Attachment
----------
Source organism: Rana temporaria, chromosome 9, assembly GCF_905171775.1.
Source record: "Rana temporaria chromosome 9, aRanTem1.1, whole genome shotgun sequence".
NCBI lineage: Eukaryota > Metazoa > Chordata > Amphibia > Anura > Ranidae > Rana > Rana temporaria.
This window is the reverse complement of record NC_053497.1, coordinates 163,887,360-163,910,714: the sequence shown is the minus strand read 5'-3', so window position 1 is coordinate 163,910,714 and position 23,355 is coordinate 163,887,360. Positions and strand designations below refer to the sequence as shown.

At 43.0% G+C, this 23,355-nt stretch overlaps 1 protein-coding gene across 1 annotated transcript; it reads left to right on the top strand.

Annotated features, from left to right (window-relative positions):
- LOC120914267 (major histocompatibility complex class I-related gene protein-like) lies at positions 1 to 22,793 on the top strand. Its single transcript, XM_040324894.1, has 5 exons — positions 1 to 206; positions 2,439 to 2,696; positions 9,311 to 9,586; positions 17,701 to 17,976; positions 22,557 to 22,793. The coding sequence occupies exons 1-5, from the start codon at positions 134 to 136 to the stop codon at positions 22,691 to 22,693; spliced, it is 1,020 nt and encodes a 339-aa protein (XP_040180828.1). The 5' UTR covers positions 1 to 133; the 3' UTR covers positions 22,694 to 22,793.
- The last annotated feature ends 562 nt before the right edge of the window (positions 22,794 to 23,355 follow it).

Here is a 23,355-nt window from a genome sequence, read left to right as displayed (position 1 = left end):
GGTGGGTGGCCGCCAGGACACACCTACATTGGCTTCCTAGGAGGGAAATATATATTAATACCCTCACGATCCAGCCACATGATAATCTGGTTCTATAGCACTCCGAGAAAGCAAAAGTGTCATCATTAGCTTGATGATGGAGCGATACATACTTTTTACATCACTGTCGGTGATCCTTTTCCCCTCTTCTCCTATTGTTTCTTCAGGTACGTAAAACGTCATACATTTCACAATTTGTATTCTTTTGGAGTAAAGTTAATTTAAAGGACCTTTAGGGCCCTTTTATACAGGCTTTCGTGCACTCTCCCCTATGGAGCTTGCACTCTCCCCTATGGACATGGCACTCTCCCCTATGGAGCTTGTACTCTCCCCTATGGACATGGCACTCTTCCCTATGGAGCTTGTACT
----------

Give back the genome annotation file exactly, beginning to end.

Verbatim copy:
Source organism: Rana temporaria, chromosome 9, assembly GCF_905171775.1.
Source record: "Rana temporaria chromosome 9, aRanTem1.1, whole genome shotgun sequence".
NCBI lineage: Eukaryota > Metazoa > Chordata > Amphibia > Anura > Ranidae > Rana > Rana temporaria.
This window is the reverse complement of record NC_053497.1, coordinates 163,887,360-163,910,714: the sequence shown is the minus strand read 5'-3', so window position 1 is coordinate 163,910,714 and position 23,355 is coordinate 163,887,360. Positions and strand designations below refer to the sequence as shown.

At 43.0% G+C, this 23,355-nt stretch overlaps 1 protein-coding gene across 1 annotated transcript; it reads left to right on the top strand.

Annotated features, from left to right (window-relative positions):
- LOC120914267 (major histocompatibility complex class I-related gene protein-like) lies at positions 1 to 22,793 on the top strand. Its single transcript, XM_040324894.1, has 5 exons — positions 1 to 206; positions 2,439 to 2,696; positions 9,311 to 9,586; positions 17,701 to 17,976; positions 22,557 to 22,793. The coding sequence occupies exons 1-5, from the start codon at positions 134 to 136 to the stop codon at positions 22,691 to 22,693; spliced, it is 1,020 nt and encodes a 339-aa protein (XP_040180828.1). The 5' UTR covers positions 1 to 133; the 3' UTR covers positions 22,694 to 22,793.
- The last annotated feature ends 562 nt before the right edge of the window (positions 22,794 to 23,355 follow it).

Here is a 23,355-nt window from a genome sequence, read left to right as displayed (position 1 = left end):
GGTGGGTGGCCGCCAGGACACACCTACATTGGCTTCCTAGGAGGGAAATATATATTAATACCCTCACGATCCAGCCACATGATAATCTGGTTCTATAGCACTCCGAGAAAGCAAAAGTGTCATCATTAGCTTGATGATGGAGCGATACATACTTTTTACATCACTGTCGGTGATCCTTTTCCCCTCTTCTCCTATTGTTTCTTCAGGTACGTAAAACGTCATACATTTCACAATTTGTATTCTTTTGGAGTAAAGTTAATTTAAAGGACCTTTAGGGCCCTTTTATACAGGCTTTCGTGCACTCTCCCCTATGGAGCTTGCACTCTCCCCTATGGACATGGCACTCTCCCCTATGGAGCTTGTACTCTCCCCTATGGACATGGCACTCTTCCCTATGGAGCTTGTACT